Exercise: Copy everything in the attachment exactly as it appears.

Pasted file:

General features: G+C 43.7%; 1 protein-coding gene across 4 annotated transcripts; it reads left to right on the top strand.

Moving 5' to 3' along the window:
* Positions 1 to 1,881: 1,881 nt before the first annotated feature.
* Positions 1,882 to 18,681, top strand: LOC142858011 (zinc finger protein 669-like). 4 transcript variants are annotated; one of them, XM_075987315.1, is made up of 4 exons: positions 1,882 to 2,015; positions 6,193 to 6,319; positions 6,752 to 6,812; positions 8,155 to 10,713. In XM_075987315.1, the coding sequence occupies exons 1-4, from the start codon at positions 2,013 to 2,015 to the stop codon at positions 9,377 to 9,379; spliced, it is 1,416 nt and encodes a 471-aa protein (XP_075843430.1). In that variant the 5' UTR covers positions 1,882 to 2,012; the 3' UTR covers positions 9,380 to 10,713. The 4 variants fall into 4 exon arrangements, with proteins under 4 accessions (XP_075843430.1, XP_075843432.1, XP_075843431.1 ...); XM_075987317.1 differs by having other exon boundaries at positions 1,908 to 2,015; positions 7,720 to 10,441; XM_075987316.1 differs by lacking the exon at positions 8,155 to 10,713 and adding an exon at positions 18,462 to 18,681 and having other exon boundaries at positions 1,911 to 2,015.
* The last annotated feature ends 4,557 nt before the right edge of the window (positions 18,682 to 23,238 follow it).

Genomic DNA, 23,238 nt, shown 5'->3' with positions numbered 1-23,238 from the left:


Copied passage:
General features: G+C 43.7%; 1 protein-coding gene across 4 annotated transcripts; it reads left to right on the top strand.

Moving 5' to 3' along the window:
* Positions 1 to 1,881: 1,881 nt before the first annotated feature.
* Positions 1,882 to 18,681, top strand: LOC142858011 (zinc finger protein 669-like). 4 transcript variants are annotated; one of them, XM_075987315.1, is made up of 4 exons: positions 1,882 to 2,015; positions 6,193 to 6,319; positions 6,752 to 6,812; positions 8,155 to 10,713. In XM_075987315.1, the coding sequence occupies exons 1-4, from the start codon at positions 2,013 to 2,015 to the stop codon at positions 9,377 to 9,379; spliced, it is 1,416 nt and encodes a 471-aa protein (XP_075843430.1). In that variant the 5' UTR covers positions 1,882 to 2,012; the 3' UTR covers positions 9,380 to 10,713. The 4 variants fall into 4 exon arrangements, with proteins under 4 accessions (XP_075843430.1, XP_075843432.1, XP_075843431.1 ...); XM_075987317.1 differs by having other exon boundaries at positions 1,908 to 2,015; positions 7,720 to 10,441; XM_075987316.1 differs by lacking the exon at positions 8,155 to 10,713 and adding an exon at positions 18,462 to 18,681 and having other exon boundaries at positions 1,911 to 2,015.
* The last annotated feature ends 4,557 nt before the right edge of the window (positions 18,682 to 23,238 follow it).

Genomic DNA, 23,238 nt, shown 5'->3' with positions numbered 1-23,238 from the left: